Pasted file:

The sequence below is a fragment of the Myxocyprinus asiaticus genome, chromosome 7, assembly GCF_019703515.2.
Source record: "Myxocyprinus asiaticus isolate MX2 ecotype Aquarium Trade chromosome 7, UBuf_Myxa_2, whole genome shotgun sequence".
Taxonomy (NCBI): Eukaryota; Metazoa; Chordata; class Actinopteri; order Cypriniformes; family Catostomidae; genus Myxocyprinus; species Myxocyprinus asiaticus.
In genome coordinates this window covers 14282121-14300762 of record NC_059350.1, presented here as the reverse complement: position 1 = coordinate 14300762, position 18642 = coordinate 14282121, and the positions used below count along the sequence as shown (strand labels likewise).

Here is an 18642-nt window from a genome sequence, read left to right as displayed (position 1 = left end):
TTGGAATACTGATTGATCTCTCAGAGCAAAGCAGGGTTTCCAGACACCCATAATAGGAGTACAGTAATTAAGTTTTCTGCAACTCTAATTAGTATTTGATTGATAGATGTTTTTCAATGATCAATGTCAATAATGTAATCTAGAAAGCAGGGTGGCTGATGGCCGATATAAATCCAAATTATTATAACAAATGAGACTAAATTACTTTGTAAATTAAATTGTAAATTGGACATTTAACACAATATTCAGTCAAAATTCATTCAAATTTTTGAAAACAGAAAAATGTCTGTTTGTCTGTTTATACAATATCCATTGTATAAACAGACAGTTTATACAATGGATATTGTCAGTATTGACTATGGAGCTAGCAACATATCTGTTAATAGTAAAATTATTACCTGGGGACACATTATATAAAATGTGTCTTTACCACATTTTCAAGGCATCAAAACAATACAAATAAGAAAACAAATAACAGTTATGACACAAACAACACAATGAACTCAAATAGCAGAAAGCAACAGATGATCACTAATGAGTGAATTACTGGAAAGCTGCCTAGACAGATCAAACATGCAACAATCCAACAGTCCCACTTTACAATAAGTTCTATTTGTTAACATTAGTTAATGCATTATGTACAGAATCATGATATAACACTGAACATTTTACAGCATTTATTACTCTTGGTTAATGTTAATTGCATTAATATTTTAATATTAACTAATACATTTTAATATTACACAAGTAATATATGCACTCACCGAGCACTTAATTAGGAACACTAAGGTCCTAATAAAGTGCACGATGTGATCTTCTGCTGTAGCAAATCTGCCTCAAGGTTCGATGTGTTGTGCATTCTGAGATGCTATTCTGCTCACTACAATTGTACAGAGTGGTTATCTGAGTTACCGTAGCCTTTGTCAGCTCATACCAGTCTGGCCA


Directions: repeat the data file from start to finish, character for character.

The sequence below is a fragment of the Myxocyprinus asiaticus genome, chromosome 7, assembly GCF_019703515.2.
Source record: "Myxocyprinus asiaticus isolate MX2 ecotype Aquarium Trade chromosome 7, UBuf_Myxa_2, whole genome shotgun sequence".
Taxonomy (NCBI): Eukaryota; Metazoa; Chordata; class Actinopteri; order Cypriniformes; family Catostomidae; genus Myxocyprinus; species Myxocyprinus asiaticus.
In genome coordinates this window covers 14282121-14300762 of record NC_059350.1, presented here as the reverse complement: position 1 = coordinate 14300762, position 18642 = coordinate 14282121, and the positions used below count along the sequence as shown (strand labels likewise).

Here is an 18642-nt window from a genome sequence, read left to right as displayed (position 1 = left end):
TTGGAATACTGATTGATCTCTCAGAGCAAAGCAGGGTTTCCAGACACCCATAATAGGAGTACAGTAATTAAGTTTTCTGCAACTCTAATTAGTATTTGATTGATAGATGTTTTTCAATGATCAATGTCAATAATGTAATCTAGAAAGCAGGGTGGCTGATGGCCGATATAAATCCAAATTATTATAACAAATGAGACTAAATTACTTTGTAAATTAAATTGTAAATTGGACATTTAACACAATATTCAGTCAAAATTCATTCAAATTTTTGAAAACAGAAAAATGTCTGTTTGTCTGTTTATACAATATCCATTGTATAAACAGACAGTTTATACAATGGATATTGTCAGTATTGACTATGGAGCTAGCAACATATCTGTTAATAGTAAAATTATTACCTGGGGACACATTATATAAAATGTGTCTTTACCACATTTTCAAGGCATCAAAACAATACAAATAAGAAAACAAATAACAGTTATGACACAAACAACACAATGAACTCAAATAGCAGAAAGCAACAGATGATCACTAATGAGTGAATTACTGGAAAGCTGCCTAGACAGATCAAACATGCAACAATCCAACAGTCCCACTTTACAATAAGTTCTATTTGTTAACATTAGTTAATGCATTATGTACAGAATCATGATATAACACTGAACATTTTACAGCATTTATTACTCTTGGTTAATGTTAATTGCATTAATATTTTAATATTAACTAATACATTTTAATATTACACAAGTAATATATGCACTCACCGAGCACTTAATTAGGAACACTAAGGTCCTAATAAAGTGCACGATGTGATCTTCTGCTGTAGCAAATCTGCCTCAAGGTTCGATGTGTTGTGCATTCTGAGATGCTATTCTGCTCACTACAATTGTACAGAGTGGTTATCTGAGTTACCGTAGCCTTTGTCAGCTCATACCAGTCTGGCCA